ABOUT

NEWS & UPDATES:
CCCE’s final Stamford CT South End Neighborhood Study report is now online, where you can read and download it – and provide public comments until September 7th.  
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The Collective for Community, Culture, and Environment, LLC (CCCE) is a women-owned consulting business and interdisciplinary professional network based in New York City. CCCE has 21 Members and 10 Affiliates. We work with clients and partners that share our mission of developing a sustainable and equitable world.

MISSION

CCCE works on planning, design and research projects that further economic resilience, cultural diversity, public health, social justice, and environmental sustainability, and we help low-and-moderate-income communities shape decisions about their own environment.

CONSULTING BUSINESS

We work on mission-driven projects at the nexus of Community, Culture, and Environment with public, non-profit and private partners. Our Members and Affiliates have the following expertise:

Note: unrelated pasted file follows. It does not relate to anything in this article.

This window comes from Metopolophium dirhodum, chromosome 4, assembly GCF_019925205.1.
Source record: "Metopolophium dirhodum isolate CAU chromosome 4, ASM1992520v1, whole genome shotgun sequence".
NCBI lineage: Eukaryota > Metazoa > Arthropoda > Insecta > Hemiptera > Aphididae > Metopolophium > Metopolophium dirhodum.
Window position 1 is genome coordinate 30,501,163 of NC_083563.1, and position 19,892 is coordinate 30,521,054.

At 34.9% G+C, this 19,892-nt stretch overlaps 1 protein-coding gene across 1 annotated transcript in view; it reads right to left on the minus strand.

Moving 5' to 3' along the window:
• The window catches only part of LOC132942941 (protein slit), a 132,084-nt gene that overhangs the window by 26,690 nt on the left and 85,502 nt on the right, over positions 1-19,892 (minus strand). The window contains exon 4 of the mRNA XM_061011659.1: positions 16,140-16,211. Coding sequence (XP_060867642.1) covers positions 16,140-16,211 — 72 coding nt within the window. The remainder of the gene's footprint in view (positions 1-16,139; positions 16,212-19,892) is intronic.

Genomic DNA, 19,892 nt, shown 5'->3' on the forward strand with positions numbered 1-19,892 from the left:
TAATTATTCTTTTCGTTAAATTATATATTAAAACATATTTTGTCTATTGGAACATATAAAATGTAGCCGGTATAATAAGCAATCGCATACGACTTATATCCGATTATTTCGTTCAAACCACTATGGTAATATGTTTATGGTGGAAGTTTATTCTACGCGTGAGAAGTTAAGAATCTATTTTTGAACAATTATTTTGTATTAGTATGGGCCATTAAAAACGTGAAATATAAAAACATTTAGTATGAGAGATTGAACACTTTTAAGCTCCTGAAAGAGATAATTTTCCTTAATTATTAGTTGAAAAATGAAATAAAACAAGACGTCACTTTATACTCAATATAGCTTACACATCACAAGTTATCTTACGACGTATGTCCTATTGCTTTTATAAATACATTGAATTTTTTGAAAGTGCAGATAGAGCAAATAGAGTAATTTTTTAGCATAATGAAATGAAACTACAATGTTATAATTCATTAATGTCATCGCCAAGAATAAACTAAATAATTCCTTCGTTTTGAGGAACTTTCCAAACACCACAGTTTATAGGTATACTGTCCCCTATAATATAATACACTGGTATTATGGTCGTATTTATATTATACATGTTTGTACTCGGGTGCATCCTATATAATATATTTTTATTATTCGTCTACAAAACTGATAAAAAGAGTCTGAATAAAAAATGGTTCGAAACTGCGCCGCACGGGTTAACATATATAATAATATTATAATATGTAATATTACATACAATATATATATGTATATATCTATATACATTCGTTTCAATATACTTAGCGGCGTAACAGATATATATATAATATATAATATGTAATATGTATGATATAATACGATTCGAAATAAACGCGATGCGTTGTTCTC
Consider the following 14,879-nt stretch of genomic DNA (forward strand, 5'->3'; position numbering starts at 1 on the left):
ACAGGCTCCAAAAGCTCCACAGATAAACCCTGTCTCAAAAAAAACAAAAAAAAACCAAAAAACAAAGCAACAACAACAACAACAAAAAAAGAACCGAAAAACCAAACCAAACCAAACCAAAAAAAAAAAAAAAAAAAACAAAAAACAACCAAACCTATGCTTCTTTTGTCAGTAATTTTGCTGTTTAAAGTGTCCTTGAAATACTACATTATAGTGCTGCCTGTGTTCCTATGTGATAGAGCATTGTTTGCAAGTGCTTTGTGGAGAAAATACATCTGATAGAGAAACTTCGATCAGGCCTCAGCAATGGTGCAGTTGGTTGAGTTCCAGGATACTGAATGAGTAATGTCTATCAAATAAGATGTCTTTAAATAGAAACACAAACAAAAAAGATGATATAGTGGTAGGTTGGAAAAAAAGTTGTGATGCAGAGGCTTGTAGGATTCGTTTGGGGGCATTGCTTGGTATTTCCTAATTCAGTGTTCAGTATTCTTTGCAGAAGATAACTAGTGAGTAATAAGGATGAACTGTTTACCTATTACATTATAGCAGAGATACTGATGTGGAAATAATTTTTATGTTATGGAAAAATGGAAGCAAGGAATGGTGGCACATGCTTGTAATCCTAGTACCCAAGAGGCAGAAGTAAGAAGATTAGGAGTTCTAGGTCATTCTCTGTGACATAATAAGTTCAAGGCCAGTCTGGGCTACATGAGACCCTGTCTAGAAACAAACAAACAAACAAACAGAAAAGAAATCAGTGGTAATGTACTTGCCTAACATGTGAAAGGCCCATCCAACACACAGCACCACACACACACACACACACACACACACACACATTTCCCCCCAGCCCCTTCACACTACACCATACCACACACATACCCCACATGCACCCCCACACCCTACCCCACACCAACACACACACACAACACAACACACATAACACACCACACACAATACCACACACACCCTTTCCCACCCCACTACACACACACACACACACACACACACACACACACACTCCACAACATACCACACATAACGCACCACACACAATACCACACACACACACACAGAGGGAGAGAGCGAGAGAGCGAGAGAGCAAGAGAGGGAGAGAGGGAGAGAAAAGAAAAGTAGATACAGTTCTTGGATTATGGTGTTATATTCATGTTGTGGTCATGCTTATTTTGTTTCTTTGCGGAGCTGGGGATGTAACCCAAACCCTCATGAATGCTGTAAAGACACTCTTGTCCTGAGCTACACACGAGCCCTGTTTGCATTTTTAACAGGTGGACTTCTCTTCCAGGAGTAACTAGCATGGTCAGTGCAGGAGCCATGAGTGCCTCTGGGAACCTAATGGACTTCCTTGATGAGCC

• Community Planning – including Environmental, Land Use/Zoning, and Preservation

  • Urban Design and Landscape Architecture

  • Architecture and Design

  • Structural Engineering

  • Energy and Conservation

  • Community Development

  • Economic Development

  • Public Health

  • Placemaking and Public Art

We are seasoned experts, with an average of 25 years of experience in our respective fields. Many of us extend our reach as professors, trainers and public speakers. CCCE is a certified WBE NYC enterprise.

RESEARCH and ADVOCACY NETWORK

CCCE also cultivates a large interdisciplinary professional network that includes local and national non-profit organizations, businesses, academics, and individuals – to work on pressing planning, design and policy issues. With our partners, we co-create:

  • Policy and Design Research

  • Publications and White Papers

  • Public Conferences, Panel Discussions, and Lectures

Since 2016, CCCE’s RESEARCH and ADVOCACY NETWORK has been working on an “Anti-Displacement” research project that examines primary and secondary displacement of residents and commercial tenants due to neighborhood gentrification.